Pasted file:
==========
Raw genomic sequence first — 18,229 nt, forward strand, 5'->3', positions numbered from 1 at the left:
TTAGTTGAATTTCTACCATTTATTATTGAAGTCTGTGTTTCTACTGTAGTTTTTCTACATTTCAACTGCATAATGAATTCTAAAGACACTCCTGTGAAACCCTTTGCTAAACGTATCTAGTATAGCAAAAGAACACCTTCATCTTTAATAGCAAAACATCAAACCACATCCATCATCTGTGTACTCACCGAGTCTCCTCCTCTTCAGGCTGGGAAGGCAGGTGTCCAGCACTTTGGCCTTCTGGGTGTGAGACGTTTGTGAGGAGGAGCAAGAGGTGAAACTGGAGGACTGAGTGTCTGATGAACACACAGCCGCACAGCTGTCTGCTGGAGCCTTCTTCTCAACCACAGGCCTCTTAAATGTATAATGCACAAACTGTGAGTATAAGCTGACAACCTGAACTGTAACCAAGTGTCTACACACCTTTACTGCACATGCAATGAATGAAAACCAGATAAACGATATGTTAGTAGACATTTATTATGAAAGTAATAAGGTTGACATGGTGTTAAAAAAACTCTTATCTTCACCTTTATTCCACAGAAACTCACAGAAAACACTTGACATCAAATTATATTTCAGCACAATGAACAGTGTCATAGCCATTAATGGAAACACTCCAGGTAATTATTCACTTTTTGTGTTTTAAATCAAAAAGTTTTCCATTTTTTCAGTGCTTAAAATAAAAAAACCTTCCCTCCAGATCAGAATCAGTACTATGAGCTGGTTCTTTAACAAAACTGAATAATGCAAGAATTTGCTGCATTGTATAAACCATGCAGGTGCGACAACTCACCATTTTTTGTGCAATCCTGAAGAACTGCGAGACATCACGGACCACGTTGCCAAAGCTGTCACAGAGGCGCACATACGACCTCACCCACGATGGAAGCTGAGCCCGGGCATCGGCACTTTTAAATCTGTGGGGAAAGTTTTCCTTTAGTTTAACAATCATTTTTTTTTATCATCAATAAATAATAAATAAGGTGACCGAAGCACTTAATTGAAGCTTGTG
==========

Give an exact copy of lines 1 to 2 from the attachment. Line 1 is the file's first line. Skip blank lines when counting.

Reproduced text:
Raw genomic sequence first — 18,229 nt, forward strand, 5'->3', positions numbered from 1 at the left:
TTAGTTGAATTTCTACCATTTATTATTGAAGTCTGTGTTTCTACTGTAGTTTTTCTACATTTCAACTGCATAATGAATTCTAAAGACACTCCTGTGAAACCCTTTGCTAAACGTATCTAGTATAGCAAAAGAACACCTTCATCTTTAATAGCAAAACATCAAACCACATCCATCATCTGTGTACTCACCGAGTCTCCTCCTCTTCAGGCTGGGAAGGCAGGTGTCCAGCACTTTGGCCTTCTGGGTGTGAGACGTTTGTGAGGAGGAGCAAGAGGTGAAACTGGAGGACTGAGTGTCTGATGAACACACAGCCGCACAGCTGTCTGCTGGAGCCTTCTTCTCAACCACAGGCCTCTTAAATGTATAATGCACAAACTGTGAGTATAAGCTGACAACCTGAACTGTAACCAAGTGTCTACACACCTTTACTGCACATGCAATGAATGAAAACCAGATAAACGATATGTTAGTAGACATTTATTATGAAAGTAATAAGGTTGACATGGTGTTAAAAAAACTCTTATCTTCACCTTTATTCCACAGAAACTCACAGAAAACACTTGACATCAAATTATATTTCAGCACAATGAACAGTGTCATAGCCATTAATGGAAACACTCCAGGTAATTATTCACTTTTTGTGTTTTAAATCAAAAAGTTTTCCATTTTTTCAGTGCTTAAAATAAAAAAACCTTCCCTCCAGATCAGAATCAGTACTATGAGCTGGTTCTTTAACAAAACTGAATAATGCAAGAATTTGCTGCATTGTATAAACCATGCAGGTGCGACAACTCACCATTTTTTGTGCAATCCTGAAGAACTGCGAGACATCACGGACCACGTTGCCAAAGCTGTCACAGAGGCGCACATACGACCTCACCCACGATGGAAGCTGAGCCCGGGCATCGGCACTTTTAAATCTGTGGGGAAAGTTTTCCTTTAGTTTAACAATCATTTTTTTTTATCATCAATAAATAATAAATAAGGTGACCGAAGCACTTAATTGAAGCTTGTG